E3 2014: Nintendo Wii U Star Fox Hands-On and Miyamoto Q&A
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The surprise Star Fox announcement may have been accidentally leaked ahead of the Nintendo Direct today, but we also had hands-on time with the game at an event just before E3. Nintendo's Shigeru Miyamoto gave attendees a chance to try out the upcoming Star Fox and ask questions about the game.
The focus of the demo was primarily on gameplay and how the GamePad can be used to improve on the previous games' flight mechanics. Graphically, it was very early and didn't show anywhere near the level of polish or depth of something like The Legend of Zelda Wii U footage earlier today, but Miyamoto explained, "The game started off as an experiment, and what we're showing you here is still fairly early on. But the game has already moved into full development, and we're planning on completing the game within a year. The way that I design games, I start by experimenting with a lot of different assets and play styles. And then, once we have all that laid out and understood, then we go into full development and begin building the graphics around them."
To complete the game within a year, though, is a significant undertaking, even for a company like Nintendo. To make sure it can get the job done, Nintendo may bring in an additional studio for support. Miyamoto said, "This is a game that we've developed internally up until now, but because we do want to bring this to market very soon, we are looking at some potential partner companies that we can team up with." However, Miyamoto also assured fans that he "will be directly in charge of the project," regardless of what other studio Nintendo partners with.
"Originally we weren't targeting E3 as the announcement time for Star Fox, but in developing it, we really came to like it," he added. "And I also wanted to motivate ourselves to complete the game as quickly as possible. So we decided to bring the game to E3 and announce it to give us that motivation."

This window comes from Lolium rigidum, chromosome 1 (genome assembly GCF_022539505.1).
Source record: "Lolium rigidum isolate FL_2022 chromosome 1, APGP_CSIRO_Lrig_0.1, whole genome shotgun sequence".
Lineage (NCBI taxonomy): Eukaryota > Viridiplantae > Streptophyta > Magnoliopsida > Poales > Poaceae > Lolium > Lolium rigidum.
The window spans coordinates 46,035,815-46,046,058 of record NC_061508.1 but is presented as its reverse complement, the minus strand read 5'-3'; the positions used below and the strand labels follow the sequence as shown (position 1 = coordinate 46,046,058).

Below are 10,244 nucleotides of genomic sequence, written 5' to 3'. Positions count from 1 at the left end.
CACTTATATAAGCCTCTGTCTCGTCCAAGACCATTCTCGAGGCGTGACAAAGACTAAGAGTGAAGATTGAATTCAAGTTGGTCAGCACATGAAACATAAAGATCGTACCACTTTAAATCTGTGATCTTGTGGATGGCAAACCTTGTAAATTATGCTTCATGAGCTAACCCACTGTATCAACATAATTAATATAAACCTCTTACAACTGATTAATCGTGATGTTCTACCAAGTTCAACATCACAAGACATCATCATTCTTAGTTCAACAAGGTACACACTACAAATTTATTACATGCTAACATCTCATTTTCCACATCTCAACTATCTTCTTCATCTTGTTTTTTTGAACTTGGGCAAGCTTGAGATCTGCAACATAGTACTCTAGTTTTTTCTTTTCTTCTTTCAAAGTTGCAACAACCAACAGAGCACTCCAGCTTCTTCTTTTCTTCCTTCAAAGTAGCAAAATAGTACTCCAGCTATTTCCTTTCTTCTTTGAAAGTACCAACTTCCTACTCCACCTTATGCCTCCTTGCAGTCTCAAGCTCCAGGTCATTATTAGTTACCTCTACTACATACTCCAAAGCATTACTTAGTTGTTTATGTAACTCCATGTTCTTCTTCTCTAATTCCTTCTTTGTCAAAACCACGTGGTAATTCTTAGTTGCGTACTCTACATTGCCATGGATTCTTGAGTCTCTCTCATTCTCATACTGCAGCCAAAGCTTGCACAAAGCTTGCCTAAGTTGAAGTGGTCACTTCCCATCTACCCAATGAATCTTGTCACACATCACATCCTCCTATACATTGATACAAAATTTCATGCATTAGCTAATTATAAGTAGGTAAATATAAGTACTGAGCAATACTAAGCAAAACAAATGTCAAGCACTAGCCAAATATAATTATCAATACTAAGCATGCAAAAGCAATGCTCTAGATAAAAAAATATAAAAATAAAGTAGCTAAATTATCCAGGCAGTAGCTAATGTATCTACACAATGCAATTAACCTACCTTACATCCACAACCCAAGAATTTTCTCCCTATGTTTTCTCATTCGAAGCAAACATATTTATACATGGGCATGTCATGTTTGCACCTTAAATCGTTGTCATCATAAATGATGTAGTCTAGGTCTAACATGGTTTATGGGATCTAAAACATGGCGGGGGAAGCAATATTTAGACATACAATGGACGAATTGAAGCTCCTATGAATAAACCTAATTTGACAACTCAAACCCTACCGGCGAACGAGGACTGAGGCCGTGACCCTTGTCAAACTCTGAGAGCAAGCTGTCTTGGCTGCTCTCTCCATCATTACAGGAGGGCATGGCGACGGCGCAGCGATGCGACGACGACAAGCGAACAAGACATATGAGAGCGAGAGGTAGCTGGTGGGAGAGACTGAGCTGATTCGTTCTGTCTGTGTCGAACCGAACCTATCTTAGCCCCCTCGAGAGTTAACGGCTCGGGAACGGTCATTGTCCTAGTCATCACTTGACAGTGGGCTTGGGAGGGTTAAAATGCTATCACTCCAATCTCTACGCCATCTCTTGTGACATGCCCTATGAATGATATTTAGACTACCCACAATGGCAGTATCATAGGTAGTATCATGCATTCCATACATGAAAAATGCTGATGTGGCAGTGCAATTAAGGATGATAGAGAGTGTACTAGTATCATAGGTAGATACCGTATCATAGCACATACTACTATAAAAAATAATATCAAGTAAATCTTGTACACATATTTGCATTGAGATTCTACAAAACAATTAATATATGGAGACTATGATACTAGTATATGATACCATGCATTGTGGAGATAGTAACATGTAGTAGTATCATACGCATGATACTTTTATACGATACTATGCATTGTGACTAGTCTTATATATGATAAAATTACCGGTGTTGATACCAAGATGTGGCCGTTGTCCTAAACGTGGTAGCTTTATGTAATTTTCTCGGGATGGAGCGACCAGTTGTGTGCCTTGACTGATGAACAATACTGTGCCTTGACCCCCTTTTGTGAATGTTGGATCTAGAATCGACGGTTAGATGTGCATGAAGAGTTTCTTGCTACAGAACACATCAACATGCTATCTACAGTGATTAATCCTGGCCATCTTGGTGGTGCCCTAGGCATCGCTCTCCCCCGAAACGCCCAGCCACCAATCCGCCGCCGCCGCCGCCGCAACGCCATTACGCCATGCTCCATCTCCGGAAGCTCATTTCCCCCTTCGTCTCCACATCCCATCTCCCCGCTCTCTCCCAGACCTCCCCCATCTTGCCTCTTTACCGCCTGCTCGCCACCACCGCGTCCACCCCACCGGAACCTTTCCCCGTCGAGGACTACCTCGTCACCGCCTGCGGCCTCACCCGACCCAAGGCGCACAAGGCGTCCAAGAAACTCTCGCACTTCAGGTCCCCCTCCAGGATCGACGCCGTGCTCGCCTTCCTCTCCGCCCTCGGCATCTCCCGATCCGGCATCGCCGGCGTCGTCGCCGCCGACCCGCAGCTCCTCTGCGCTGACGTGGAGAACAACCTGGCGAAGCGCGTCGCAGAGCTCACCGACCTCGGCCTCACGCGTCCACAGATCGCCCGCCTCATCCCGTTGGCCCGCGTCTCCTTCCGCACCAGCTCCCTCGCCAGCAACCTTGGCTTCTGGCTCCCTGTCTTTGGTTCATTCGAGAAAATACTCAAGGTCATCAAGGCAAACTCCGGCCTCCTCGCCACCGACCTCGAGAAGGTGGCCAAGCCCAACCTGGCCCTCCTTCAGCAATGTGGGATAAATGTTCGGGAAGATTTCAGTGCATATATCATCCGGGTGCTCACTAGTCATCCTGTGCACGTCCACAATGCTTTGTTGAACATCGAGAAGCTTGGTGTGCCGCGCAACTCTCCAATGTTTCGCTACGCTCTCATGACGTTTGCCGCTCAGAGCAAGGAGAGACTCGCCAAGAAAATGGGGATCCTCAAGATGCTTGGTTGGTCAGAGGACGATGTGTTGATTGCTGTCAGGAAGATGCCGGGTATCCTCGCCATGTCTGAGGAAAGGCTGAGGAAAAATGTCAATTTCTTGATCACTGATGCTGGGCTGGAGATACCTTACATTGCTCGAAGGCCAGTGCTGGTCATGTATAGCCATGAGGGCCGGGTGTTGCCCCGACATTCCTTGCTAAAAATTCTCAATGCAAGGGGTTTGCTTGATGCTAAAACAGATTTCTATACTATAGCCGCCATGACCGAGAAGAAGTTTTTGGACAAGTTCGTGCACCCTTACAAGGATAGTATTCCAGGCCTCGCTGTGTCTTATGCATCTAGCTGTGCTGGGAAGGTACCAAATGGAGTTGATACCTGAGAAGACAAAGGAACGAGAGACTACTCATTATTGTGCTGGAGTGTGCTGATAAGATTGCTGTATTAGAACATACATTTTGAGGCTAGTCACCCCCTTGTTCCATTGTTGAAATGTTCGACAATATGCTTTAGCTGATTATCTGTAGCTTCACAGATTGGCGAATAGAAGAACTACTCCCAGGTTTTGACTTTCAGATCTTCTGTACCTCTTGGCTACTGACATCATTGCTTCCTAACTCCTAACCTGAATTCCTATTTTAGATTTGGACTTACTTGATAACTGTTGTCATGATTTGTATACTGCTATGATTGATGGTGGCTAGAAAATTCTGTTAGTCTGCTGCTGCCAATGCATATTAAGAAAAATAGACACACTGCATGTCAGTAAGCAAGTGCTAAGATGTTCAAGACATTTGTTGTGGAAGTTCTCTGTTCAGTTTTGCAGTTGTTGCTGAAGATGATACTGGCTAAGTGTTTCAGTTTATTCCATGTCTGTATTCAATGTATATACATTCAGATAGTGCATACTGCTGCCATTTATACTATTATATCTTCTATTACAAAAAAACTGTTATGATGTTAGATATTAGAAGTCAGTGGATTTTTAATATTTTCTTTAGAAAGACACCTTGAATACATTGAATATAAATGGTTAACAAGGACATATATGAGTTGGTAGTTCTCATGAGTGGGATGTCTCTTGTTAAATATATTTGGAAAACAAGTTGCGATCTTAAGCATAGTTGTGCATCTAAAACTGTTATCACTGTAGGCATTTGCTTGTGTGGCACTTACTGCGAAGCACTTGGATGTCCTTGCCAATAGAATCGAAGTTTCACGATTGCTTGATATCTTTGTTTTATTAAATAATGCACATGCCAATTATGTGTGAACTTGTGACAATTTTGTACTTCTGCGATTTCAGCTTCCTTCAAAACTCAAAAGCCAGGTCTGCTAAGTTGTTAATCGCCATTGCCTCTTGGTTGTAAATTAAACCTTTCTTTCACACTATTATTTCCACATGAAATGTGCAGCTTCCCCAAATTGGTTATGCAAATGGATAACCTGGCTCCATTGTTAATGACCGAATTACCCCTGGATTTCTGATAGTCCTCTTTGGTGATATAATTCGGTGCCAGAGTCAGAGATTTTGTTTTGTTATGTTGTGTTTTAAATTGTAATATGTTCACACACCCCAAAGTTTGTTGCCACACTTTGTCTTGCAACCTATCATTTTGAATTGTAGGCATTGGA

How Does It Play?
The game uses both the GamePad and your television in slightly different ways, and even after just a short time with the game, both feel absolutely essential. The GamePad gives you a cockpit view, allowing you to aim and look around independent from your ship's movement. The TV screen gives you a view more like a traditional Star Fox game. You can take out enemies, just not with the same level of precision as using the GamePad. Meanwhile, you need the TV screen to get a larger look at the full battlefield and keep track of your fighter when taking evasive maneuvers.
Since the game is early, finding and tracking enemies can be a little difficult, but piloting feels great. You have a level of aiming precision that feels comparable to the VR flight sim EVE Valkyrie. In a dogfight against Wolf, at least when I was able to track him down, the flight controls offered quick turns and the ability to easily maneuver around the game's battlefield. And the conversations from your ever-present flight companions, Slippy, Falco, and Peppy, from your GamePad speaker pull you even further into the game.
While the demo section focused on an enclosed battle arena, Miyamoto said the final game would include many different game modes. "The game will have styles of missions that we call 'valley mode,' where you're flying forward through a straight, narrow valley area. Before, in the N64 levels, when we had these valley modes, it was difficult to play because the aiming was synched to the movement of the ship. So as you tried to aim, the ship was flying around within the valley. Now what we're able to do with the Wii U GamePad is, because the ship can move independent of your aiming, it makes it much more interesting and much more fun to play these valley modes."
Beyond the Arwing
The Landmaster tank made a return in the demo, offering a ground-based combat option with similar GamePad-based aiming. But Miyamoto also introduced a new helicopter vehicle as well. The slower-moving transport seems made more for missions that involve careful piloting and collecting items on different platforms. You can drop down a tethered robot to gather up collectibles and also open up fire on enemies.
Miyamoto is also thinking about how missions in the game will play out. "As far as the story goes, we're in an era where people have a limited amount of time and limited ability to play these long, story-based games, so there will be a story for the game, but you'll be able to choose the missions that you want to play."
Miyamoto is going to reveal more details about the game as they get closer to release. But demos of two minigame-like GamePad experiences on the E3 show floor, Giant Robot and Project Guard, may offer more clues as to what to expect.
We'll have more details on those games, and even more Nintendo E3 news, later today.
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